|Mansions of Madness | Published 05 January 2011||Rating||35 votes|
A hiss that sounded half serpentine and half feline jolted Jenny Barnes from her concentration. She looked over her shoulder but saw only shadows down the hall, dancing to the music of the wind whipping through the curtains. She scowled and turned back toward the tangle of wires that barred her from opening the mysterious door. Afraid of getting electrocuted, she parted the wires carefully, trying to trace a cohesive path. But then the hiss came again.
Determined not to let her mind play tricks on her, she kept her eyes on the colored wires. However, she couldn’t shake the feeling that someone...or something was watching her struggle with this elaborate electronic lock. Watching and laughing.
In Mansions of Madness, players explore many different locations where sinister individuals are hiding their deadly secrets. These individuals often resort to extreme methods to protect their secrets, such as creating elaborate puzzles to challenge the minds of those they see as inferior. Yet many investigators possess cunning wits, and manage to solve even the most daunting these mental traps. However, the question must be asked, what is worse? Being defeated by such a puzzle, or being devoured by the shapeless entity that lies beyond the locked door?
Our delve into the many workings of Mansions of Madness, the macabre board game of exploration, storytelling, and investigation for 2-5 players, has thus far shown us how to construct the story, how to equip investigators, the makeup of an investigator’s turn, and how the keeper operates. Today we’ll take a look at one of the game’s most unique aspects: the puzzles.
During their exploration, investigators are bound to come across a situation where they must think their way out. Brute force can only get you so far when you are dealing with an evil presence that fights its battles in the mental arena. Some investigators are better off with a gun or an axe, while others opt for brains over brawn. The latter type of investigator excels when it comes to solving the traps and locks that will surely plague their way.
Puzzles can come into play through exploration or attempting to move through a door. As we mentioned in our preview of the investigator’s turn, one of the available actions to investigator players is exploring. When exploring a room, it is possible for an Obstacle card with a puzzle to be revealed, forcing the active investigator to attempt the puzzle before continuing their exploration. Likewise, if an investigator attempts to move through a door, it is possible that the door is locked and can only be opened by solving a puzzle.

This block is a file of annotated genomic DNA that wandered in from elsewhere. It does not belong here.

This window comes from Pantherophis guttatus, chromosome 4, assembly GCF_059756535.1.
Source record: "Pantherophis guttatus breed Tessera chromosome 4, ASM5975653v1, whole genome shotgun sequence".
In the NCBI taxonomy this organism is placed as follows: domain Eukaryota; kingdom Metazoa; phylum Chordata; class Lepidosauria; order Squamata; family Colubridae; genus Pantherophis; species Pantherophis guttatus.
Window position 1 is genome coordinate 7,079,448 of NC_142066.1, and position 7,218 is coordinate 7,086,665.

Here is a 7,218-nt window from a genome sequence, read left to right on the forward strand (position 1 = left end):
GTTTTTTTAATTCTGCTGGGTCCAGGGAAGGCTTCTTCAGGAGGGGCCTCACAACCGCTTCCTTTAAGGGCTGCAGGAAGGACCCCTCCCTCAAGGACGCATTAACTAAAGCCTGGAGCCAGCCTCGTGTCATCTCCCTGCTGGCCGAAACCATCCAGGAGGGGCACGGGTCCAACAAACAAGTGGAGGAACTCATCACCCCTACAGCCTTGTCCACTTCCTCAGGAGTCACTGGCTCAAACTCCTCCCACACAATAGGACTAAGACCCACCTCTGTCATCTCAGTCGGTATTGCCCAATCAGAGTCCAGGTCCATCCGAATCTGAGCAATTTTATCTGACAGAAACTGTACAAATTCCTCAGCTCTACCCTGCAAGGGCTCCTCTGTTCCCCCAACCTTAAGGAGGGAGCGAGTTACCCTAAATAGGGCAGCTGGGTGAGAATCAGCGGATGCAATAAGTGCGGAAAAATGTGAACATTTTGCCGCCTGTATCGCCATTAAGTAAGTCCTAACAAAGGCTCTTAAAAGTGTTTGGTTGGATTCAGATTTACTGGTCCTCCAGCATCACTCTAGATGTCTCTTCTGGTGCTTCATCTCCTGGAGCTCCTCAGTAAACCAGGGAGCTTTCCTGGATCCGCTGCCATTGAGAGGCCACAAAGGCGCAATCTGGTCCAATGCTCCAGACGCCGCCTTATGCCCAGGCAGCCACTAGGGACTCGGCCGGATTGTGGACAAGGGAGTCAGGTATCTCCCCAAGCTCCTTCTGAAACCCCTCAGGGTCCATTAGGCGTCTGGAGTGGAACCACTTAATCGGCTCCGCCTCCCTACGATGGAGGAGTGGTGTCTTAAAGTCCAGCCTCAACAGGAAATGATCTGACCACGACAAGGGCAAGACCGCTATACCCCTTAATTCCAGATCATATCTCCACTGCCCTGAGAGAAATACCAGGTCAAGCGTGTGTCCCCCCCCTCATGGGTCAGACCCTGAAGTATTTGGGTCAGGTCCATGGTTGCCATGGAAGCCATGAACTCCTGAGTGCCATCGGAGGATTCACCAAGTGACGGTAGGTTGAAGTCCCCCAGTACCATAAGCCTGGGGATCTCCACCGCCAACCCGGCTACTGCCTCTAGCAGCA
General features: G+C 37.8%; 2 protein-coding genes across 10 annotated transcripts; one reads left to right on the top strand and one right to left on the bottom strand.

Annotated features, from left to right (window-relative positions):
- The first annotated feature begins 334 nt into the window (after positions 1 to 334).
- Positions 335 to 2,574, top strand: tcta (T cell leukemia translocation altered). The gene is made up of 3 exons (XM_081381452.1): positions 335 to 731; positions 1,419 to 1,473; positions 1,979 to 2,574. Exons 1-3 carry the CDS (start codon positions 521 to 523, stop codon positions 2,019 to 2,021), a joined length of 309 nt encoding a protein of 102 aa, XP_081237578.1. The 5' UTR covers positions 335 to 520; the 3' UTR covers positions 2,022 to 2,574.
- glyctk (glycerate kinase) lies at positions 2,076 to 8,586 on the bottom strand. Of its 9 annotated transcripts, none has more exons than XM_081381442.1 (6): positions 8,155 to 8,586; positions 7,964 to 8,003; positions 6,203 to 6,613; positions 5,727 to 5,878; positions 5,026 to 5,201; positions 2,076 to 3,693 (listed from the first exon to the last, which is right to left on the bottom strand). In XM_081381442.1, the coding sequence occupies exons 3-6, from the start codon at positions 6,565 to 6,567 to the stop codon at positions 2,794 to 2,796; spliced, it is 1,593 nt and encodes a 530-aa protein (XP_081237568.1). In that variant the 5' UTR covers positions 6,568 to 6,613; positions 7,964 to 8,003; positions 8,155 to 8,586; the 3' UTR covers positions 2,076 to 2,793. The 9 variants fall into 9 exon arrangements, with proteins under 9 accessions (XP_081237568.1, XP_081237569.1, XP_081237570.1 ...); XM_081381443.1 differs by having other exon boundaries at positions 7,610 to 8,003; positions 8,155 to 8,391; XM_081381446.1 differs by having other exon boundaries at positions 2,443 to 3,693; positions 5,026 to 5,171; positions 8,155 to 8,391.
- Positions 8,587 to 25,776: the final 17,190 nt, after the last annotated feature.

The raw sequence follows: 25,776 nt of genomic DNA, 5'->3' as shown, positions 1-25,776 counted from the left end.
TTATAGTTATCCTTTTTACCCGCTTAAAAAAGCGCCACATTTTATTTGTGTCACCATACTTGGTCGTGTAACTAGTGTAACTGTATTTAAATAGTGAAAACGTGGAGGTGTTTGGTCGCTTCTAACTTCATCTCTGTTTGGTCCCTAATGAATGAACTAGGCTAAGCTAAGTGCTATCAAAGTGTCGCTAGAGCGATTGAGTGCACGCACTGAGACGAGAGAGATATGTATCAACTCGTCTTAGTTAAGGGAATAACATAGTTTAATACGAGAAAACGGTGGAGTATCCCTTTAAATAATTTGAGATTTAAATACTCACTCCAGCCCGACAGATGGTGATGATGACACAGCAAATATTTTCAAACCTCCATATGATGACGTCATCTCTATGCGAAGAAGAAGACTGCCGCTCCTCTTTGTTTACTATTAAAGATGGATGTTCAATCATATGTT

When a puzzle card is revealed, it will explain how the puzzle is set up. Puzzles come in three main types: wiring, lock, and rune. Players can attempt to solve the puzzle by using puzzle actions. These actions include swapping adjacent puzzle pieces, rotating puzzle pieces 90 degrees, or discarding a puzzle piece and drawing a new one. The number of puzzle actions a player receives is equal to his investigator’s Intellect. Needless to say, the more intelligent an investigator is the quicker (fewer turns) he can solve the puzzle. Investigators can also use Skill Point tokens to add their Luck to their Intellect when trying to solve a puzzle, as explained in our investigator preview.
Figuring it Out
Here is a detailed example of how to attempt a puzzle:
Now that you know how to tackle the many puzzles that await you in the crumbling manors or ominous cemeteries, prepare yourself for the other dangers that lie behind those locked doors. We haven’t yet seen monsters, combat, or the true dangers of insanity...
(A completed rune puzzle)
Check back in the coming weeks for more on Mansions of Madness!
Mansions of Madness is a macabre game of horror, insanity, and mystery for two to five players. Based on the beloved fiction of H.P. Lovecraft, Mansions of Madness tells a story in which one player takes on the role of the keeper, a malevolent force working to complete a sinister plot, and all other players take on the roles of investigators, the unlikely heroes who gather to oppose him.
I guess I'm not surprised that there are a few detractors when it comes to the puzzles. I, for one, feel that this added mechanic allows the game to far surpass my initial expectations when this game was announced. My only concerns would be set up time for puzzles as well as storage after the game. As Keeper, you would have to make sure that each puzzle piece is correctly placed. Also, I imagine there are more rune puzzle pictures than the one showed, so you may have to keep them all separate so you are not digging through all the pieces when a puzzle comes up. A little extra storage work may be necessary to make sure the game's pace can be kept up as much as possible.
These few concerns don't bother me, but I can imagine others pulling their hair out.
As far as 'immersion' goes, tile puzzles sound as engrossing and thematic to me as playing solitaire using a tarot deck. It's a little too literal when an investigator needs to solve the 'puzzle' to help disrupt the evil plot.